How to Select the Right Flange Gasket?

Flange gaskets are mechanical seals; placed between two flanges to prevent liquid or gas leakage. Such gaskets can be made of diverse materials like rubber, cork, fiber, or metal and are available in various shapes and sizes.

Right Flange GasketDifferent flange gasket types and their usage in various applications:

Full-face gasket

  1. Covers the entire face of the flange.
  2. It consists of bolt holes matching the flange.

Ring-type gasket

  1. The intended use is to fit inside the bolt circle of a flange.
  2. Metals like stainless steel or carbon steel are used to make these gaskets.

Spiral wound gasket

  1. It comprises metal winding with filler materials like graphite placed between the windings.
  2. Suitable for high-pressure and high-temperature applications.

Kamm profile gasket

  1. It consists of a serrated metal core with a soft material, such as graphite or PTFE, placed on either side.
  2. Used in high-temperature and high-pressure applications.

Jacketed gasket

  1. It has a metal casing around a soft filler material like graphite or PTFE. 
  2. They are common in heat exchangers and other applications with high temperatures and pressures.

Corrugated metal gasket

  1. Made of a thin metal sheet corrugated or folded to create a seal.
  2. Used in high-pressure and high-temperature applications.

Rubber gasket

  1. For rubber gaskets, they use elastomeric materials and rubber. 
  2. Used in low-pressure applications.

Choose the Right Flange Gasket- What You Should Know

When selecting a flange gasket, piping engineers must account for four significant criteria. These include the type of fluid, temperature, and pressure of the process, fugitive emissions legislation, and other pertinent elements.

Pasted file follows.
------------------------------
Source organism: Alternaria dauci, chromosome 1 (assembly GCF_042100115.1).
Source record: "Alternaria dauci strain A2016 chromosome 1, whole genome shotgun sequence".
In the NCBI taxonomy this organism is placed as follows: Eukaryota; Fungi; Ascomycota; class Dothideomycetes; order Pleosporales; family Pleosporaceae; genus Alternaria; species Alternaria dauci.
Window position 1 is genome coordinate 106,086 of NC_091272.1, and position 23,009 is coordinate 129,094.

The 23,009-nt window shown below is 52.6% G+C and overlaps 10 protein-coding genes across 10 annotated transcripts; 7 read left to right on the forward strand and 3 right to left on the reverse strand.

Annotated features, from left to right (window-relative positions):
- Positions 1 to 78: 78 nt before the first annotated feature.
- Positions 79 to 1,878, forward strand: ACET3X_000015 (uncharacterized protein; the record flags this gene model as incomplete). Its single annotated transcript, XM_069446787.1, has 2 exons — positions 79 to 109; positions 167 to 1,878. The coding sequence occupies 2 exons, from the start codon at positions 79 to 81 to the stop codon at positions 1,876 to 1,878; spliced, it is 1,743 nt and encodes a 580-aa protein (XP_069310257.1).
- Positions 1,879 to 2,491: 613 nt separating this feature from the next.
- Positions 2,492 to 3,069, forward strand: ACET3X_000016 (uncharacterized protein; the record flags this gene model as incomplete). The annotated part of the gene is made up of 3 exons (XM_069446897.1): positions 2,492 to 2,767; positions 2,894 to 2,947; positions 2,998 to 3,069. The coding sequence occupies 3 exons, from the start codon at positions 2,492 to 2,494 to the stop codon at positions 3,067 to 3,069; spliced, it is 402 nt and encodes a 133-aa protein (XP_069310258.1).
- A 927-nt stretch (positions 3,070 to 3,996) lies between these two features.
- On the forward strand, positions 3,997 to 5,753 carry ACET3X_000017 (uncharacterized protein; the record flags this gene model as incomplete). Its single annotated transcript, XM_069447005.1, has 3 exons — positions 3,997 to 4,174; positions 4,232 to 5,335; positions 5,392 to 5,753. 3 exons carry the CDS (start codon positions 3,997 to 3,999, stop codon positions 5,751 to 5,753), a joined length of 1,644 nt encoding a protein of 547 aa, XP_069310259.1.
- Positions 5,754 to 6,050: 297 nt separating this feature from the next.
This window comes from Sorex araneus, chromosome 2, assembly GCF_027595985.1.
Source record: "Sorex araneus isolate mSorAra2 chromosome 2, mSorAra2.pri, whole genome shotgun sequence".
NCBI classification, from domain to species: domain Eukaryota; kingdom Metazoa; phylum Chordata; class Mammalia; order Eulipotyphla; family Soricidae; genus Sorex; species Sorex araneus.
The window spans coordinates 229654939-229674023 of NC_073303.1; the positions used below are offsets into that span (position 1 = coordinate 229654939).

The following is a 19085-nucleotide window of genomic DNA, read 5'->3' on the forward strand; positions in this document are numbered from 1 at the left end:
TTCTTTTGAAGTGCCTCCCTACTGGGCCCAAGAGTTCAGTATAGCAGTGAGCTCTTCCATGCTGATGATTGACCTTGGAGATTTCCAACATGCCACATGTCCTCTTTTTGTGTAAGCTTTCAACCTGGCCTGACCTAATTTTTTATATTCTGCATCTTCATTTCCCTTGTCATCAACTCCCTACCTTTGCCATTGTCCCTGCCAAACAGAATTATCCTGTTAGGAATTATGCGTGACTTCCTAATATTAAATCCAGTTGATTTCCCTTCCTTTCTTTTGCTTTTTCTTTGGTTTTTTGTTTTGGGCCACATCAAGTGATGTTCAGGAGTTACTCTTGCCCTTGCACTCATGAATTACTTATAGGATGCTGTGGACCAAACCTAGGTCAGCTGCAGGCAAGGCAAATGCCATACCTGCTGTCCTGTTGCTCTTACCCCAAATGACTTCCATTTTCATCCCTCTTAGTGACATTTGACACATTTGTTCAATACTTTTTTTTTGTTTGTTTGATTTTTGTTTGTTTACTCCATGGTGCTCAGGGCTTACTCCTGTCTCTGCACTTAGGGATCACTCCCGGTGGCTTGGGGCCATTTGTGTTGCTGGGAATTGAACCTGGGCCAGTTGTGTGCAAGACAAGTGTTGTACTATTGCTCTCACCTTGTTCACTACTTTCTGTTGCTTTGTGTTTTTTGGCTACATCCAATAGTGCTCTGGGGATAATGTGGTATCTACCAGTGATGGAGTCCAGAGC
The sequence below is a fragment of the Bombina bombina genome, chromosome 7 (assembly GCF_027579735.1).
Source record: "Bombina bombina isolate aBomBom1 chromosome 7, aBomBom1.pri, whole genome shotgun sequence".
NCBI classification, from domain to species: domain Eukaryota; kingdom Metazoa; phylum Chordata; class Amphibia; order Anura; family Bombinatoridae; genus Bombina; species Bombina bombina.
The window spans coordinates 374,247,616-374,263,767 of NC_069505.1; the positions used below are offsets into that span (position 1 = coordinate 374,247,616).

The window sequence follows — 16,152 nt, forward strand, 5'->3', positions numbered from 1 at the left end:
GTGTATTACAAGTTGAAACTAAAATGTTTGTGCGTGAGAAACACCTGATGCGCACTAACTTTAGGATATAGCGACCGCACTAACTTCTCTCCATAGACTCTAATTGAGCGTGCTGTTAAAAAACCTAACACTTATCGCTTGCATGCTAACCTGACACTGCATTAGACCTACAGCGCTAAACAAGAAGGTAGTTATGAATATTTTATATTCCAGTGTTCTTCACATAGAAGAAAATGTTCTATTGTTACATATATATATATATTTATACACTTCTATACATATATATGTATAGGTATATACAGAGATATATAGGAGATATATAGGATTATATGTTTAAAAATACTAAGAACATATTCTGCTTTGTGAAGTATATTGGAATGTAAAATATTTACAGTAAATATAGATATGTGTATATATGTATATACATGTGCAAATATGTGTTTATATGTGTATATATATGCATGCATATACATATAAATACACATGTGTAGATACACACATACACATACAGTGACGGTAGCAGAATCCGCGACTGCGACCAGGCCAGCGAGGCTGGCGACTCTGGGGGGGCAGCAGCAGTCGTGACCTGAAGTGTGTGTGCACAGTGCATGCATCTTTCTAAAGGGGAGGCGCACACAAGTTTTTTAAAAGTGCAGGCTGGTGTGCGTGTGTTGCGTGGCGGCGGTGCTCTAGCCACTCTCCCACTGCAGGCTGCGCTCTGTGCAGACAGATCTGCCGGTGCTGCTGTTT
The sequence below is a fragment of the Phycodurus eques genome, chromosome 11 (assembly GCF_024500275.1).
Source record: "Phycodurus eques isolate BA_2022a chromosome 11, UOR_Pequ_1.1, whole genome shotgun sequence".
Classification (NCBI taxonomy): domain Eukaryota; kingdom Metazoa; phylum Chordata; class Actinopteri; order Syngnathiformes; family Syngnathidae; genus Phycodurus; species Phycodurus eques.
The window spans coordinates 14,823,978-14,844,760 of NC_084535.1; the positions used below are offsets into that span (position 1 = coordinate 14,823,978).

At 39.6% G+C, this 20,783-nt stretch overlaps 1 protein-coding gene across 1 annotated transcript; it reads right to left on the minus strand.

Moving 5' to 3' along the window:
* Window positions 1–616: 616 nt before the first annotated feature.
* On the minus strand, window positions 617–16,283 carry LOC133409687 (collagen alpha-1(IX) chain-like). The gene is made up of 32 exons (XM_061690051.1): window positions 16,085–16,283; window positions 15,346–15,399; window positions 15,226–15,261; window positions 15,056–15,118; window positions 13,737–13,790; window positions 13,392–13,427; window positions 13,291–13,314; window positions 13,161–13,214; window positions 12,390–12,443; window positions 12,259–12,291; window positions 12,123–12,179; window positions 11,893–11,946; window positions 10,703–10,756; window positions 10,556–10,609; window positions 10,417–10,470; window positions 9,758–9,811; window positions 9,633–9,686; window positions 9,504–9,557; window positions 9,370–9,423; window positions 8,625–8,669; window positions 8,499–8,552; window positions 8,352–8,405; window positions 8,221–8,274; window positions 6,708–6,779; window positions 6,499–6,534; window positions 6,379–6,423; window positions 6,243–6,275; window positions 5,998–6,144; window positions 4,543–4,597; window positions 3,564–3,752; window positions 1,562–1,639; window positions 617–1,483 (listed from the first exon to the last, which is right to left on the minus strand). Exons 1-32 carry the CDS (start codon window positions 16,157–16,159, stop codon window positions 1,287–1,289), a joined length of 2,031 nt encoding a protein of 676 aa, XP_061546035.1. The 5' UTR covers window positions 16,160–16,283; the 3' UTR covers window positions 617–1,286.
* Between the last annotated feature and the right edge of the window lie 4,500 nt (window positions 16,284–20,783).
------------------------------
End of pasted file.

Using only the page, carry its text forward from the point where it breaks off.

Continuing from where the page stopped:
Let us dive into each of these factors:

Fluid Type

Selecting the correct type of gasket for a pipeline depends on the type of fluid that will flow through it. You can use different gasket materials for diverse fluids to ensure that the flanged joint lasts for a prolonged period.

In addition, sealing gases is more complex than sealing liquids, and the aggressiveness of certain fluids can increase when exposed to higher temperatures.

Therefore, opt for a gasket material that can withstand corrosive attacks from the system fluid and preserve its physical properties.

Process Temperature and Pressure

When selecting the proper gasket material, one should bear in mind the working temperature and pressure of the pipeline. Therefore, the material must have the ability to survive both the most extreme temperature-pressure scenario in the process (high temperatures for hot applications, low temperatures for cool ones).

In addition, the gasket must not suffer any creeping when subject to the maximum pressure in the system, which usually is the test pressure and can exceed twice the rating at ambient temperature.

The Flange Load

All gasket materials must experience enough flange pressure to compress the gasket. In addition, it helps to ensure that the gasket remains unbroken with secured sealing.

The flange pressure needs even distribution, also known as the “y” factor. However, during operation, the greatest force is usually exerted near the bolts, while the lowest is between two bolts.

Therefore, flange designers must remember when making their design decisions.